For the first time in a long time I realized I wasn’t responsible for anyone, or anything, except me.
— Becky Jensen
 

What the Future Will Hold

How a mysterious bird collection could unlock tomorrow's scientific secrets

this black-crowned night heron is part of a large collection of stuffed birds that were discovered at a school in laramie, wyoming in 2016. (photo by Willow Belden)

this black-crowned night heron is part of a large collection of stuffed birds that were discovered at a school in laramie, wyoming in 2016. (photo by Willow Belden)

When evolutionary biologist Brian Barber first heard that some stuffed birds had been found at a Wyoming high school, he didn't think too much of it. But as luck would have it, the mysterious collection would turn out to be a goldmine. 

On this episode, we tell the story of a treasure trove of forgotten specimens that could help with scientific breakthroughs decades or centuries down the road.

The story takes us from the prairies of Wyoming in the 1960s to a fancy research facility today, and shows the surprising things that can come about from a project that started on someone’s kitchen table.

The Reluctant Outdoorsman

When nature excludes you for not being serious

Ryan Haupt and friends at the summit of Mt. Elbert. (photo courtesy Ryan Haupt)

Ryan Haupt and friends at the summit of Mt. Elbert. (photo courtesy Ryan Haupt)

Stories about the outdoors often focus on extremes: the fastest runners, the strongest climbers, people who set records and accomplish the impossible. But what about the rest of us?

On this episode, a PhD student named Ryan Haupt shares what it's like trying to enjoy the outdoors, when you're not a pro. It's a story about "in" group and "out" group -- about trying to keep up in a community where everyone is more skilled and experienced than you -- about feeling like an impostor in your own backyard.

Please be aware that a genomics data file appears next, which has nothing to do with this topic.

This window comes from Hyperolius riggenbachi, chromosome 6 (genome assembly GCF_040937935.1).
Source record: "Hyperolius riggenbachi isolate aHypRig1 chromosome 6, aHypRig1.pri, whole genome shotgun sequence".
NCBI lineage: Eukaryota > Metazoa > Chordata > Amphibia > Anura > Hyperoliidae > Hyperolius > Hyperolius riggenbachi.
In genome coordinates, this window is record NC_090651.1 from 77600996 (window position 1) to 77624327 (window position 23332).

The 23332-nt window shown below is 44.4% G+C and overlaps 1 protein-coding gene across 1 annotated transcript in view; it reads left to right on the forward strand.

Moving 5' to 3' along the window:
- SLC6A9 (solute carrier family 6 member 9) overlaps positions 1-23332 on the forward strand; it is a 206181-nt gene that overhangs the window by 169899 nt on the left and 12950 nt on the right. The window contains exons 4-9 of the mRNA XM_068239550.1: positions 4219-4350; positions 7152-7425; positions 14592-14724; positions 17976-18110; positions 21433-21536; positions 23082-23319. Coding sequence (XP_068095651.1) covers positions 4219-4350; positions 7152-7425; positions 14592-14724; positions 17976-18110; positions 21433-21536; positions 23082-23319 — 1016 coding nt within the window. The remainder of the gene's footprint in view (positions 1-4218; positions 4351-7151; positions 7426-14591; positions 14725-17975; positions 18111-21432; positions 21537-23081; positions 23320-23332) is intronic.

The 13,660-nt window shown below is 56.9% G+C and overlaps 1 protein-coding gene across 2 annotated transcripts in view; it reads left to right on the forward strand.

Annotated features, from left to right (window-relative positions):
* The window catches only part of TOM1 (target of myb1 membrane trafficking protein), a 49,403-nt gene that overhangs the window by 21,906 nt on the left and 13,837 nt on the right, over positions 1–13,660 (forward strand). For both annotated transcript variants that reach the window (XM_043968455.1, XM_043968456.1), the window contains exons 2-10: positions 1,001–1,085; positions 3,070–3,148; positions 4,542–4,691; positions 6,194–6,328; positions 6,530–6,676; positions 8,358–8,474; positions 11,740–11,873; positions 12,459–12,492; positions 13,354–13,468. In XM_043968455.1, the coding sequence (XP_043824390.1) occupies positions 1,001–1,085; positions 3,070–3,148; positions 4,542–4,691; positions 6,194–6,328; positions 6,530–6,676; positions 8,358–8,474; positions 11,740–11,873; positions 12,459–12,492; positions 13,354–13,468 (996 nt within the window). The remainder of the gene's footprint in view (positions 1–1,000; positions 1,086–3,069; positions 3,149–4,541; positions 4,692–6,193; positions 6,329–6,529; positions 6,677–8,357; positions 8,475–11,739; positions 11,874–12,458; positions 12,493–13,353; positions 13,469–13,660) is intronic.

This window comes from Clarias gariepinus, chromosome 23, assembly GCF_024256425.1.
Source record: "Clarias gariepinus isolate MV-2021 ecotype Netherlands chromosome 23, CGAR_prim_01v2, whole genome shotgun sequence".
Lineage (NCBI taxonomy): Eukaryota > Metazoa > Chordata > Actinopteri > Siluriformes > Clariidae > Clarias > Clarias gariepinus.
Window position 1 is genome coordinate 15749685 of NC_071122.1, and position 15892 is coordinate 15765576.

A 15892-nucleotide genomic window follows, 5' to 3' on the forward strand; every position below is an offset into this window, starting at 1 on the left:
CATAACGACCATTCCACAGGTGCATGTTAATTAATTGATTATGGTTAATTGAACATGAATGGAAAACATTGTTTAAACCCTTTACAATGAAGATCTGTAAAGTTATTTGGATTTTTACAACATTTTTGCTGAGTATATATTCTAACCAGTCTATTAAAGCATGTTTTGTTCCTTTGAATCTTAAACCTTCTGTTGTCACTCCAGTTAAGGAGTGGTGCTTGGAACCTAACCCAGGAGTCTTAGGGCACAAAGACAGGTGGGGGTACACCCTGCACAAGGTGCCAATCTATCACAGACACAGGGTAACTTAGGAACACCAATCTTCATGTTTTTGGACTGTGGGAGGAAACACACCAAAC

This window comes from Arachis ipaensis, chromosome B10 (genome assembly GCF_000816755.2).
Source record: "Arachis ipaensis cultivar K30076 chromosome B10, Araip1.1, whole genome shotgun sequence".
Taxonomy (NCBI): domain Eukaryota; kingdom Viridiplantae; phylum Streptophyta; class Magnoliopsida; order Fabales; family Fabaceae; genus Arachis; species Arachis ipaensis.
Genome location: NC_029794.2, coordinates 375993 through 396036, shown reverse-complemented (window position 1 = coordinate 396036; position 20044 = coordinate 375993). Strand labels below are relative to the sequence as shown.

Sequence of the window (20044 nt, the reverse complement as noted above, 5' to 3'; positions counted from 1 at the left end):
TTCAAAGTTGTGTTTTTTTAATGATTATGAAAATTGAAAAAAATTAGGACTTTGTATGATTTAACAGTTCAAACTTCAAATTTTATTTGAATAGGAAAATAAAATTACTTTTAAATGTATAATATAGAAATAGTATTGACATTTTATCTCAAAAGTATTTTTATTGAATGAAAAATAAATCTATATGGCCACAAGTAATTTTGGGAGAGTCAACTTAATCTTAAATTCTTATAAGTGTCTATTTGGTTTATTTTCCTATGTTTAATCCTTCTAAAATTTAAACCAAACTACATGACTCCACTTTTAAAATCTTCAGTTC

And ultimately, it's a story that asks: Who is the outdoors for?

Ryan Haupt is a PhD candidate studying paleontology at the University of Wyoming. He also hosts a podcast called Science...Sort Of, which is about science, things that are sort of science, and things that wish they were science.

 
There’s that type of person for whom existing outside seems more comfortable than sitting in an easy chair. And for those of us that don’t feel that way, those people are crazy intimidating.
— Ryan Haupt

BONUS EPISODE: Mother's Day Special

Out There Host Willow Belden plays in a waterfall in Maine with her mother, Ursula Belden.

For mother's day, we've collected stories from you - our listeners - about your mothers. We asked you to explain how they've influenced your relationship with the outdoors.

The stories you told were wonderful: nuanced, funny, vulnerable and honest. On this episode, we're sharing some of our favorites.

A Place to Belong

Biking cross country in search of what's missing

Photo courtesy Joel Shupack

Photo courtesy Joel Shupack